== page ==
Old-growth forests must be protected, say scientists

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Forty-two biologists and botanists have sent a signed petition to the governments of British Columbia and Canada calling for full protection of the country's old-growth forest.

Protecting the forests, the scientists say, will not only help reduce global warming but is a priority if endangered mountain caribou are to be saved from eradication. Only 2,000 of the animals are now left alive, and they are dependent on the ecosystems of old-growth forests for their survival. Poaching, hunting and motorized recreation have exacerbated the effects of logging to push the caribou to the brink of extinction.

The petition calls for a moratorium on logging in old-growth forests over 140 years old, as well as a suspension of logging in nearby areas until the caribou population has recovered.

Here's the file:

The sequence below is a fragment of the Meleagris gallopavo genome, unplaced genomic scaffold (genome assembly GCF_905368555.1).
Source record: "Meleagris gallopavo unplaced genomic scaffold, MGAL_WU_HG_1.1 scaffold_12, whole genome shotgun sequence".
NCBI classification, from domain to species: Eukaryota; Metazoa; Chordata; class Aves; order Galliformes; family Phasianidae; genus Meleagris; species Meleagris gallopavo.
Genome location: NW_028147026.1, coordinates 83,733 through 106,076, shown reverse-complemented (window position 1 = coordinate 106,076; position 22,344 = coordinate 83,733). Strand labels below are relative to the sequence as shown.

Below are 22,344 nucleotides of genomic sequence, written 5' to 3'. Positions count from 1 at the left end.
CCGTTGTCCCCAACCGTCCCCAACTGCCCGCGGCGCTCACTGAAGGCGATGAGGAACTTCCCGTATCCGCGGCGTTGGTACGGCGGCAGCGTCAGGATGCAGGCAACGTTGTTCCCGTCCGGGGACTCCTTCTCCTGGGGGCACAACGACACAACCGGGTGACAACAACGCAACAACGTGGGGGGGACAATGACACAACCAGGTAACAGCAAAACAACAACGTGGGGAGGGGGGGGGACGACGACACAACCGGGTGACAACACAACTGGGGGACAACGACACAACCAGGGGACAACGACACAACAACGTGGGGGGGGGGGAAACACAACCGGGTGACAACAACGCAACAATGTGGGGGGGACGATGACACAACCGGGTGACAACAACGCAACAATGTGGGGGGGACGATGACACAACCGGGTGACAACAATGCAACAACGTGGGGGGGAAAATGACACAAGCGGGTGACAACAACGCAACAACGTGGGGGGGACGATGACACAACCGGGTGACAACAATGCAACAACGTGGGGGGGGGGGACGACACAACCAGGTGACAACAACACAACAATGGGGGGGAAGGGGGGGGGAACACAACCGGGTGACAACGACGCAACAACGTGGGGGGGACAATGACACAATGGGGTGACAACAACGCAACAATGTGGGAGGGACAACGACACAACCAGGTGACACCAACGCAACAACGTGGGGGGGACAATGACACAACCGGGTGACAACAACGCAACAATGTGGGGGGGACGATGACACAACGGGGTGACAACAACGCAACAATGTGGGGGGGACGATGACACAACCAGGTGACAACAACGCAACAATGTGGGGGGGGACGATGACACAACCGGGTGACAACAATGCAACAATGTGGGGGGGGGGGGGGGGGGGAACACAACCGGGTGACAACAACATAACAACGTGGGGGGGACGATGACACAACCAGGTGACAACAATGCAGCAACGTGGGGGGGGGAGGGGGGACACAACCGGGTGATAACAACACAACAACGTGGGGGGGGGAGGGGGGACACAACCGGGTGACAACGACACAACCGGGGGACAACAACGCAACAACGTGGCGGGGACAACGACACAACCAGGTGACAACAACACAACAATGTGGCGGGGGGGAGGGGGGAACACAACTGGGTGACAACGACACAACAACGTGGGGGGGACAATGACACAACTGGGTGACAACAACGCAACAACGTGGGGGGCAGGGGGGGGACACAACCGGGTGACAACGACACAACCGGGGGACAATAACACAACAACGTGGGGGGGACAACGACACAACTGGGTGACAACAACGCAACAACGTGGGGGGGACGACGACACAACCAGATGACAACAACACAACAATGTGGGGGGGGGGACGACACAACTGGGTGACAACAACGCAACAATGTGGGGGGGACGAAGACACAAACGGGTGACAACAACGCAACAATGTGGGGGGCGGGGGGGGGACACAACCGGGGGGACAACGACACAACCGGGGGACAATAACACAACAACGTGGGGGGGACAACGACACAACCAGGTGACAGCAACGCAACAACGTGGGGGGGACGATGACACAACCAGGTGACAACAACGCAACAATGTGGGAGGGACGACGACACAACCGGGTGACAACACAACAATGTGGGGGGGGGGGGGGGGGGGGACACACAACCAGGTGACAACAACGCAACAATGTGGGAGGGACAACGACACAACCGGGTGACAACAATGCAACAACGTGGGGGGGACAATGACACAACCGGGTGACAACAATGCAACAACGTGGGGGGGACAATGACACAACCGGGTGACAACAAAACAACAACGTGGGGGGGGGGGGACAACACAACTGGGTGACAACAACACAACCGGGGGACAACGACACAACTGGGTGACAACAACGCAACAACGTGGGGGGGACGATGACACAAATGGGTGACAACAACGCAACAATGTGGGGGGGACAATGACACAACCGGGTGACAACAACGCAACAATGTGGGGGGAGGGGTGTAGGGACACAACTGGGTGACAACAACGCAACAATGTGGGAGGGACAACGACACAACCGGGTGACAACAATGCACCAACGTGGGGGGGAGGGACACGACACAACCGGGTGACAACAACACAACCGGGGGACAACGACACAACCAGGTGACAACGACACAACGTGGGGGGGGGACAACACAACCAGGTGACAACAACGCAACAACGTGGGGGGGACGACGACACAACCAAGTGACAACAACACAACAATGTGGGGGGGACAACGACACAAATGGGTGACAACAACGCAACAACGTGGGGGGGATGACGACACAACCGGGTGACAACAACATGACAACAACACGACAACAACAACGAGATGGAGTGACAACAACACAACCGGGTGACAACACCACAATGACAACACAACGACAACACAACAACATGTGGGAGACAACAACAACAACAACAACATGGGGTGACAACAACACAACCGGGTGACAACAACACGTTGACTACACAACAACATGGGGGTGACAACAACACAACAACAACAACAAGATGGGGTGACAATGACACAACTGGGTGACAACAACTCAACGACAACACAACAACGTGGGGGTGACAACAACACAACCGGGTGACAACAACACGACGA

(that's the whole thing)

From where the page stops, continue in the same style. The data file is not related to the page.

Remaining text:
The scientists also want to see aggressive restrictions on the use of snowmobiles and helicopters, restrictions on the building of new ski lodges and facilities, and the decommisioning of parts of the existing road networks in old-growth forests.

'One can kill animals quickly with a gun, or slowly by destroying their habitat,' said biologist Paul Paquet. 'The mountain caribou are on the slow road to extinction and we are killing them. Their best and only chance of survival is to protect the last remaining old growth.'

This article first appeared in the Ecologist June 2007